In investing, we are all looking for that rare gem, that company that will enrich us for the next 10, 20 or 30 years. We would like to know what the characteristics are, the common points of companies which have been stock market successes in the past to find young shoots that resemble them.

The problem, in my opinion, is that there are no definitive patterns. Each stock market success is unique, and it is unlikely to be repeated.

Instead of looking for what works, I find it probably makes more sense to figure out what doesn’t work, like Charlie Munger, who always looks for solutions by “reversing”, approaching a problem through the back door.

So, what would be the characteristics of a business whose chances of success are very slim, or even non-existent in the long term?

  • It operates in an industry in long-term decline.
  • Its products or services are constantly changing. The company must constantly reinvent itself.
  • Its business model requires a lot of capital, substantial investments, year after year.
  • Demand for its products or services is unpredictable and subject to big fluctuations.
  • The company has no power to dictate the price of its products or services. They are commodities that can easily be substituted.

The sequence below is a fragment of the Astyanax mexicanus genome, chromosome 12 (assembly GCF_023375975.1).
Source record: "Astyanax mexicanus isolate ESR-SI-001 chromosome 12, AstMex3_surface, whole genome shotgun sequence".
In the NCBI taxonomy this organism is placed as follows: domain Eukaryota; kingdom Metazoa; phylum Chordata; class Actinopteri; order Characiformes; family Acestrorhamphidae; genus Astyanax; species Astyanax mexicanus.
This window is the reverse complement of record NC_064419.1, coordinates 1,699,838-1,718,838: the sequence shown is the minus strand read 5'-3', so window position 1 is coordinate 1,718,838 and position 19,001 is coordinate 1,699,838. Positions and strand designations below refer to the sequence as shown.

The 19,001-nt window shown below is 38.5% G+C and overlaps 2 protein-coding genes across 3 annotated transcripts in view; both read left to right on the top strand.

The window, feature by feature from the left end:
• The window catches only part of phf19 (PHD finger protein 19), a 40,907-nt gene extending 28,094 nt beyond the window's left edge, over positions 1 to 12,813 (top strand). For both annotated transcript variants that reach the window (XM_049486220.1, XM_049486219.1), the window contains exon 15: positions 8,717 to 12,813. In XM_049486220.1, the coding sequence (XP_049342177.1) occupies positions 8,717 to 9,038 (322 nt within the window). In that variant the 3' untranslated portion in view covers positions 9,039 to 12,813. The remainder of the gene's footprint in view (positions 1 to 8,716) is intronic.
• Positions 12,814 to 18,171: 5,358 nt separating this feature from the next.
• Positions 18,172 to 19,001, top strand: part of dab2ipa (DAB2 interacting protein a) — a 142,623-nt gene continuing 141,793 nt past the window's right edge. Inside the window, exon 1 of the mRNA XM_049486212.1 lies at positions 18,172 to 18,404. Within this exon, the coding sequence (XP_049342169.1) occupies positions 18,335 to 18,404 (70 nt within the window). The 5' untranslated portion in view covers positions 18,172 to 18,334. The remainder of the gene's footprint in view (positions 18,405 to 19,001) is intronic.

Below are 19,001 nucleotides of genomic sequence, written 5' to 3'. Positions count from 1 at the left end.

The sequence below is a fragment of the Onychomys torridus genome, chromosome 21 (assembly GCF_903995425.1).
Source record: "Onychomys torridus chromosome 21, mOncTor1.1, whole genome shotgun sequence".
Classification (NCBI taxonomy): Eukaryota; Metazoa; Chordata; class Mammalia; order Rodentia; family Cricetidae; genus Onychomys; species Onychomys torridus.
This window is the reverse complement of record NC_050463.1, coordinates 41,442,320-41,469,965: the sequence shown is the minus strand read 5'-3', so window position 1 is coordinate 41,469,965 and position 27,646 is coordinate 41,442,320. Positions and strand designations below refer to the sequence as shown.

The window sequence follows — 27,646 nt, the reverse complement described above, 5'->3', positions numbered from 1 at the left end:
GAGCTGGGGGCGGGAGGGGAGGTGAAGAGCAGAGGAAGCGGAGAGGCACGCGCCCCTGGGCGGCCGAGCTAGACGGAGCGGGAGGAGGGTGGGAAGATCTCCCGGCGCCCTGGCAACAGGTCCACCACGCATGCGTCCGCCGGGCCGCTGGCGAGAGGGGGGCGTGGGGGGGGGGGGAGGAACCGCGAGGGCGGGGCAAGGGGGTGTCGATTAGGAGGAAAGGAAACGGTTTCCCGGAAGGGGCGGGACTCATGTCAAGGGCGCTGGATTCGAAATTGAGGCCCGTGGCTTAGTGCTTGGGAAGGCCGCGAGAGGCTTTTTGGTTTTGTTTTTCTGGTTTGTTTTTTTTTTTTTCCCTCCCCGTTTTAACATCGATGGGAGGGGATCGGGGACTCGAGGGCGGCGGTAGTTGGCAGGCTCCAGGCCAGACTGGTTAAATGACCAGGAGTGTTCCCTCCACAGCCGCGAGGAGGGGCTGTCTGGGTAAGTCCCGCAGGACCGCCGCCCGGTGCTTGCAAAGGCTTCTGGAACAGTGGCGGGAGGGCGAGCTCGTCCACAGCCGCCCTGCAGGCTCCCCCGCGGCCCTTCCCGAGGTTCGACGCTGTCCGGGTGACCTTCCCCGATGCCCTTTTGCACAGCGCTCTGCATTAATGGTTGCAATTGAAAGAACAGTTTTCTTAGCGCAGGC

• Barriers to entry into its industry are low.
  • The company is dependent on several volatile economic factors over which its management has no control. Exchange rates, economic growth, interest rates, etc.
  • Its managers are handsomely paid, but own no or very few shares.
  • The company is very indebted.
  • The company depends on a few large customers for a substantial part of its revenues.
  • The continuation of its activities relies on its ability to raise capital regularly, through the issuance of debt or shares.

By eliminating companies whose characteristics correspond to these, we avoid a lot of headaches, in my opinion. And we significantly increase our chances of coming across big stock market winners in the long term.